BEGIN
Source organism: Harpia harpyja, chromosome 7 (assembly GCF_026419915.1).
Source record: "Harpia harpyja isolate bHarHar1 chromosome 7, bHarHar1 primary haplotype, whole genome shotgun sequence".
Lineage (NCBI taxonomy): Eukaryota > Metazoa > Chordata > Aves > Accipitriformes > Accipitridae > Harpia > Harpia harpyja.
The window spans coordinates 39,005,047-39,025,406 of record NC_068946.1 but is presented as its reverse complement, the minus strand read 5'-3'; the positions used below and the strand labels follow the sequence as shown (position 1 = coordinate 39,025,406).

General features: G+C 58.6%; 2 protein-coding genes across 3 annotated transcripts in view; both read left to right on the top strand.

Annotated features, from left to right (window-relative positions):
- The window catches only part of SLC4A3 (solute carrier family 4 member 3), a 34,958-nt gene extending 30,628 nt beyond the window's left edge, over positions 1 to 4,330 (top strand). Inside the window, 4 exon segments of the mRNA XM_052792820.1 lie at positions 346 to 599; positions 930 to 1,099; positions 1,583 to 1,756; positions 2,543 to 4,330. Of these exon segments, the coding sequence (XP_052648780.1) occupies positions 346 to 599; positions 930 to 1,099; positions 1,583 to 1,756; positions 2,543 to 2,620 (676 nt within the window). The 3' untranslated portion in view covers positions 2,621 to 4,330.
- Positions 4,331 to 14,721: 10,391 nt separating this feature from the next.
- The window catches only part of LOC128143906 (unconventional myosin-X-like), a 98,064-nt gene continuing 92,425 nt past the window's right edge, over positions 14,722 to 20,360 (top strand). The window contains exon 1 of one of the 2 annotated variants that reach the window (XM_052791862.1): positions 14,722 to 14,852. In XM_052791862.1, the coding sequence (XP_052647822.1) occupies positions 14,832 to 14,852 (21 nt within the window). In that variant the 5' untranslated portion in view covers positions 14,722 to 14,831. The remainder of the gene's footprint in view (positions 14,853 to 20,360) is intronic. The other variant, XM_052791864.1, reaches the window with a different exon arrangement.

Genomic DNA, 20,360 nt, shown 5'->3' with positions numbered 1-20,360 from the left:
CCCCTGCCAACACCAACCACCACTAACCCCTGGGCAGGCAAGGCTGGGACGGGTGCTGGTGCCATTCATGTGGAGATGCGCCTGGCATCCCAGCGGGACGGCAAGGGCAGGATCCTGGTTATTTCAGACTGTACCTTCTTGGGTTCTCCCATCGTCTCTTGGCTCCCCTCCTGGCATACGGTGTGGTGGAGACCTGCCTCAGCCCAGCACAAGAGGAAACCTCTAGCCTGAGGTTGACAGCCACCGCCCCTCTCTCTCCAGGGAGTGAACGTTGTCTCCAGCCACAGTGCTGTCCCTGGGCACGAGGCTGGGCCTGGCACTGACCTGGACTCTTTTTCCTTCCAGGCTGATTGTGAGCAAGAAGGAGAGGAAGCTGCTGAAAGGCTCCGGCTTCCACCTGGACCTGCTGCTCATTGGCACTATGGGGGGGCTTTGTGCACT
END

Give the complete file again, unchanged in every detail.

Source organism: Harpia harpyja, chromosome 7 (assembly GCF_026419915.1).
Source record: "Harpia harpyja isolate bHarHar1 chromosome 7, bHarHar1 primary haplotype, whole genome shotgun sequence".
Lineage (NCBI taxonomy): Eukaryota > Metazoa > Chordata > Aves > Accipitriformes > Accipitridae > Harpia > Harpia harpyja.
The window spans coordinates 39,005,047-39,025,406 of record NC_068946.1 but is presented as its reverse complement, the minus strand read 5'-3'; the positions used below and the strand labels follow the sequence as shown (position 1 = coordinate 39,025,406).

General features: G+C 58.6%; 2 protein-coding genes across 3 annotated transcripts in view; both read left to right on the top strand.

Annotated features, from left to right (window-relative positions):
- The window catches only part of SLC4A3 (solute carrier family 4 member 3), a 34,958-nt gene extending 30,628 nt beyond the window's left edge, over positions 1 to 4,330 (top strand). Inside the window, 4 exon segments of the mRNA XM_052792820.1 lie at positions 346 to 599; positions 930 to 1,099; positions 1,583 to 1,756; positions 2,543 to 4,330. Of these exon segments, the coding sequence (XP_052648780.1) occupies positions 346 to 599; positions 930 to 1,099; positions 1,583 to 1,756; positions 2,543 to 2,620 (676 nt within the window). The 3' untranslated portion in view covers positions 2,621 to 4,330.
- Positions 4,331 to 14,721: 10,391 nt separating this feature from the next.
- The window catches only part of LOC128143906 (unconventional myosin-X-like), a 98,064-nt gene continuing 92,425 nt past the window's right edge, over positions 14,722 to 20,360 (top strand). The window contains exon 1 of one of the 2 annotated variants that reach the window (XM_052791862.1): positions 14,722 to 14,852. In XM_052791862.1, the coding sequence (XP_052647822.1) occupies positions 14,832 to 14,852 (21 nt within the window). In that variant the 5' untranslated portion in view covers positions 14,722 to 14,831. The remainder of the gene's footprint in view (positions 14,853 to 20,360) is intronic. The other variant, XM_052791864.1, reaches the window with a different exon arrangement.

Genomic DNA, 20,360 nt, shown 5'->3' with positions numbered 1-20,360 from the left:
CCCCTGCCAACACCAACCACCACTAACCCCTGGGCAGGCAAGGCTGGGACGGGTGCTGGTGCCATTCATGTGGAGATGCGCCTGGCATCCCAGCGGGACGGCAAGGGCAGGATCCTGGTTATTTCAGACTGTACCTTCTTGGGTTCTCCCATCGTCTCTTGGCTCCCCTCCTGGCATACGGTGTGGTGGAGACCTGCCTCAGCCCAGCACAAGAGGAAACCTCTAGCCTGAGGTTGACAGCCACCGCCCCTCTCTCTCCAGGGAGTGAACGTTGTCTCCAGCCACAGTGCTGTCCCTGGGCACGAGGCTGGGCCTGGCACTGACCTGGACTCTTTTTCCTTCCAGGCTGATTGTGAGCAAGAAGGAGAGGAAGCTGCTGAAAGGCTCCGGCTTCCACCTGGACCTGCTGCTCATTGGCACTATGGGGGGGCTTTGTGCACT